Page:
Renata (Laura Dern), most of all, finds drama like a heat-seeking missile – burning everyone around her, precisely and destructively. But in episode four, her aggressive mask is lifted as she’s told to keep quiet. Her money is swirling away, and she faces a bankruptcy hearing – where she can’t release her explosive defence mechanisms.
As the episode continues, a more vulnerable layer to Renata emerges, far away from her stressed proclamation in episode two that she ‘will not not be rich!’.
She delivers a quiet, moving monologue to her husband during her daughter’s opulent birthday party, the usual venom gone from her words. Then, once she finishes, she winds up that fake and friendly smile, and greets her guests. Such is her life. This season explores every character, but Renata is writer David E Kelley’s finest improvement to the series.
The relationship between Ed (Adam Scott) and Madeline (Reese Witherspoon) is still frosty, and it's stretched too much. A slow heat is re-activating between them, but Ed is annoyingly blank in this episode (even for him) - devoid of most emotional reactions. Thankfully, his temperature rises in another scuffle with Madeline’s ex-husband.
The torture between them is slow and, at times, monotonous, but the fallout from the affair proves an intriguing reversal – the woman wronging the man, instead of vice versa. At the start of the episode, Renata talks about women standing by their men: ‘They betray us, and we stay’. Maybe that's the case with certain men who've been betrayed?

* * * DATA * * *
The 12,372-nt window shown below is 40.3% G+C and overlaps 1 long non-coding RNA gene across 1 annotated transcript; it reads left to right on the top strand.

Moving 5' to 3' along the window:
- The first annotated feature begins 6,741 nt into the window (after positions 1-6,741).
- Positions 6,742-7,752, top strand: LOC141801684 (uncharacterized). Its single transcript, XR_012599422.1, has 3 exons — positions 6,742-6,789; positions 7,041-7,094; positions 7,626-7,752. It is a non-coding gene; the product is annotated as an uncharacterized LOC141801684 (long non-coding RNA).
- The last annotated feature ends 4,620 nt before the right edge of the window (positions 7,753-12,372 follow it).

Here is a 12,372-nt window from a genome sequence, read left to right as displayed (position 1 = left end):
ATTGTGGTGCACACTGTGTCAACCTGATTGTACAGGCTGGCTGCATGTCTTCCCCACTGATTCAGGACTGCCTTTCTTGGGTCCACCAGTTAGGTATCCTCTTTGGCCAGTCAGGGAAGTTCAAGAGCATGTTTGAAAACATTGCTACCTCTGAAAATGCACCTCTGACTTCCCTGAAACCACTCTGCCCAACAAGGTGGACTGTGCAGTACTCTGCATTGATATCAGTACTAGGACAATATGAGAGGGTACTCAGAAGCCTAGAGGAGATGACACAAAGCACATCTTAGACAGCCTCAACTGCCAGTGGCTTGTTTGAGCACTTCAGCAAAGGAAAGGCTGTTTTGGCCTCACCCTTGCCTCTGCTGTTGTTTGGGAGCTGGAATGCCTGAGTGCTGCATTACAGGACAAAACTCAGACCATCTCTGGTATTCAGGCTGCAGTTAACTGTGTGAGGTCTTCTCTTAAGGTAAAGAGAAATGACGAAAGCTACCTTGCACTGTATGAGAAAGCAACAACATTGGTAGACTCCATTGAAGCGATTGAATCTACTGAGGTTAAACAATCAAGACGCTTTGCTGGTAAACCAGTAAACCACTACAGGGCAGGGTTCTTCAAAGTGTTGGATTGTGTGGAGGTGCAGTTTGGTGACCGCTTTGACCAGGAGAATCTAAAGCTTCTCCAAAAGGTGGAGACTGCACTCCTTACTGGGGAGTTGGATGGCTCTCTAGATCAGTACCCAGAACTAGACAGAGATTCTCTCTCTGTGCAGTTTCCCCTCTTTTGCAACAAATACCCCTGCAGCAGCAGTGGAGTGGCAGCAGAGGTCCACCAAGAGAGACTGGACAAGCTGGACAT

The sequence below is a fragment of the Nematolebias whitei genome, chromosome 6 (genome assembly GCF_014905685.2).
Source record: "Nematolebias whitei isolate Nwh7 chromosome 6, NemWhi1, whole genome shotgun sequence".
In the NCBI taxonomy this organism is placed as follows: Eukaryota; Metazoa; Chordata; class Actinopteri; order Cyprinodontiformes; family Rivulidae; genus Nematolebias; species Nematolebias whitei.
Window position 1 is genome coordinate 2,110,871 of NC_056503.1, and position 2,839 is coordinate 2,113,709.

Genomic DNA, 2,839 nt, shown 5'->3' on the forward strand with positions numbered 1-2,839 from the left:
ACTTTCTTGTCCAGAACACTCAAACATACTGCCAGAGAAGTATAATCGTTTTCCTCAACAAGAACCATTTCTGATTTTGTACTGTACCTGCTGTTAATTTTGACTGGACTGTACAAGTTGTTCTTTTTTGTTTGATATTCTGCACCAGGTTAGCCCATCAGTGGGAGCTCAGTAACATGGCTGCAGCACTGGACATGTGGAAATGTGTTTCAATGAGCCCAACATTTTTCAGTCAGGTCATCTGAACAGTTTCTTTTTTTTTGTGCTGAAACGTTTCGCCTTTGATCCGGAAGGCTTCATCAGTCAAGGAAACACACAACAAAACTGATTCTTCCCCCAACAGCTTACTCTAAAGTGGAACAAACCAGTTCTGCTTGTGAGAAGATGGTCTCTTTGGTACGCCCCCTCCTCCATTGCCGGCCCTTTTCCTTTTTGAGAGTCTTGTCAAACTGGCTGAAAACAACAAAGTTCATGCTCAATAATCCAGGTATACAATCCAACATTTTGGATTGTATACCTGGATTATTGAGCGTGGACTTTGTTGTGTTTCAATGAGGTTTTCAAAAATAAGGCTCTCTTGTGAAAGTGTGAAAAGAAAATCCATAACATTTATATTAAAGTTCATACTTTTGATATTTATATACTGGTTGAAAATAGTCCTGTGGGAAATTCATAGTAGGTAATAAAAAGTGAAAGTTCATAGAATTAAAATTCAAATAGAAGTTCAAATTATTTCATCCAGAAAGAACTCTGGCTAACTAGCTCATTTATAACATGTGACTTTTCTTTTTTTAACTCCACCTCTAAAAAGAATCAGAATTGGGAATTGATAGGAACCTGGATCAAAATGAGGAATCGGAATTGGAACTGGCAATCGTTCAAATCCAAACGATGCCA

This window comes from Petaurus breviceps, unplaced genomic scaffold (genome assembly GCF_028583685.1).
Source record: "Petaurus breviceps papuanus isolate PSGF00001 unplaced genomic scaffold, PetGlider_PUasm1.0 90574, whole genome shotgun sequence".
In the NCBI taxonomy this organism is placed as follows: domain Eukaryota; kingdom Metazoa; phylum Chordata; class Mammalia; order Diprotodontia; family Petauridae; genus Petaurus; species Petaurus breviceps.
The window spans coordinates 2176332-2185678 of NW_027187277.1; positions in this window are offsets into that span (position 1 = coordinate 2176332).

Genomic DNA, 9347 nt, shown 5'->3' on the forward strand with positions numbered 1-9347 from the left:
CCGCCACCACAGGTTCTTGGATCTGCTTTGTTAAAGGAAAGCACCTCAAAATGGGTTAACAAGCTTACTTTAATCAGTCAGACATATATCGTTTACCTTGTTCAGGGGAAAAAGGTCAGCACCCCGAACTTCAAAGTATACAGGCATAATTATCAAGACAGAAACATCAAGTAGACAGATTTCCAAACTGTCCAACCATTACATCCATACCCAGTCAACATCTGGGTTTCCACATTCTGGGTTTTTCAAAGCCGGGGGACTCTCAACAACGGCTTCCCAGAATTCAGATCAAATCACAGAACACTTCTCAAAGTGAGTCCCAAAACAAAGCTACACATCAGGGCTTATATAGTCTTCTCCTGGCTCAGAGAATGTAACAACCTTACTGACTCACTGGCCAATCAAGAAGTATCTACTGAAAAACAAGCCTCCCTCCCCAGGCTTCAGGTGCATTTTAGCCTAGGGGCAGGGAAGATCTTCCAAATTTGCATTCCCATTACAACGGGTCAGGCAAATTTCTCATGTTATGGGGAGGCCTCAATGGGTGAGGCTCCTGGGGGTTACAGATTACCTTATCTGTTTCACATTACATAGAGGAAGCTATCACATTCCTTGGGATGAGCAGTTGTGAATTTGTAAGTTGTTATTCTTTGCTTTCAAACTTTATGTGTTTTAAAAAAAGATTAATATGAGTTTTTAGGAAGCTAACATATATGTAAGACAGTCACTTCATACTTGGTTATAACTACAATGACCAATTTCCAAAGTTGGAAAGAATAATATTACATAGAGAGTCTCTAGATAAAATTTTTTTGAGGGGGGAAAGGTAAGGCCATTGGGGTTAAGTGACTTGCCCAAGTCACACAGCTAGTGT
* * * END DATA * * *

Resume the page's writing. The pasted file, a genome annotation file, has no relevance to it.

Mary-Louise (Meryl Streep) only gets more villainous
Before the start of each episode, it’s hard to comprehend how Mary-Louise (Meryl Streep) could get any more villainous. And yet, she does. She’s now fully intent on taking her grandchildren away from Celeste (Nicole Kidman). Celeste finally loses it with her, in a shockingly satisfying way that won’t be revealed here. Let’s just say: it’s not productive.
Mary-Louise is growing into a nemesis worthy of Heath Ledger’s Joker – there’s no negotiation, violent or otherwise, that can shift her plan or her smile. She’s a dangerous enemy. And although she has a few blink-and-you-miss-it moments of moral hesitation, there’s a relentless evil spinning inside her. Bonnie (Zoë Kravitz) knows this as soon as Mary-Louise enters the room, like the latter's aura is tainted.
There are hints that the Monterey Five are turning on each other, Mary-Louise being a key catalyst to their misery. Bonnie is feeling particularly paranoid, especially as Detective Quinlan (Merrin Dungey) comes back on the scene. Hopefully, season two won’t finish as a near reflection of the first season's finale – a trap that Killing Eve fell into. But whatever the endgame, it’s going to be a hard and devious journey.
Big Little Lies season 2 continues Mondays at 2am and 9pm
|What||Big Little Lies season 2, episode 4 review|
01 Jul 19 – 01 Jul 20, 9:00 PM – 10:00 PM